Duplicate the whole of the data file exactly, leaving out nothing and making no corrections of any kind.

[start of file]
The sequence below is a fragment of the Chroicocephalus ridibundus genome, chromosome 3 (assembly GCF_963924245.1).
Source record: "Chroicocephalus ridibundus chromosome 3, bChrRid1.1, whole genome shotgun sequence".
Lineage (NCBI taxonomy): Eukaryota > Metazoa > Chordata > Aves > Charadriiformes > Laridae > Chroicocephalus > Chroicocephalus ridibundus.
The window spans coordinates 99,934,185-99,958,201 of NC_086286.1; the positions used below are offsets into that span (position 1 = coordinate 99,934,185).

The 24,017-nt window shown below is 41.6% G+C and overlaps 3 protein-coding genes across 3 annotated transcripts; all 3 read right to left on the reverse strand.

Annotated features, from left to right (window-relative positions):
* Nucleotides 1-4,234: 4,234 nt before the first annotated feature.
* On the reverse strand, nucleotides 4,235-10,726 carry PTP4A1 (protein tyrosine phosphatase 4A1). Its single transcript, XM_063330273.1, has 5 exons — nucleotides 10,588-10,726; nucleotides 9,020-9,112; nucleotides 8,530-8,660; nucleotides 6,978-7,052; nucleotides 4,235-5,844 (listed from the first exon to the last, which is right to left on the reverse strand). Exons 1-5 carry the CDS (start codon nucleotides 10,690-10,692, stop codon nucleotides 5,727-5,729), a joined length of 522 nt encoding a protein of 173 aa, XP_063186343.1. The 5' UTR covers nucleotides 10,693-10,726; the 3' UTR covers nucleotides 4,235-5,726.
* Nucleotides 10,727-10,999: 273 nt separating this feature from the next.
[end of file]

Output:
The sequence below is a fragment of the Chroicocephalus ridibundus genome, chromosome 3 (assembly GCF_963924245.1).
Source record: "Chroicocephalus ridibundus chromosome 3, bChrRid1.1, whole genome shotgun sequence".
Lineage (NCBI taxonomy): Eukaryota > Metazoa > Chordata > Aves > Charadriiformes > Laridae > Chroicocephalus > Chroicocephalus ridibundus.
The window spans coordinates 99,934,185-99,958,201 of NC_086286.1; the positions used below are offsets into that span (position 1 = coordinate 99,934,185).

The 24,017-nt window shown below is 41.6% G+C and overlaps 3 protein-coding genes across 3 annotated transcripts; all 3 read right to left on the reverse strand.

Annotated features, from left to right (window-relative positions):
* Nucleotides 1-4,234: 4,234 nt before the first annotated feature.
* On the reverse strand, nucleotides 4,235-10,726 carry PTP4A1 (protein tyrosine phosphatase 4A1). Its single transcript, XM_063330273.1, has 5 exons — nucleotides 10,588-10,726; nucleotides 9,020-9,112; nucleotides 8,530-8,660; nucleotides 6,978-7,052; nucleotides 4,235-5,844 (listed from the first exon to the last, which is right to left on the reverse strand). Exons 1-5 carry the CDS (start codon nucleotides 10,690-10,692, stop codon nucleotides 5,727-5,729), a joined length of 522 nt encoding a protein of 173 aa, XP_063186343.1. The 5' UTR covers nucleotides 10,693-10,726; the 3' UTR covers nucleotides 4,235-5,726.
* Nucleotides 10,727-10,999: 273 nt separating this feature from the next.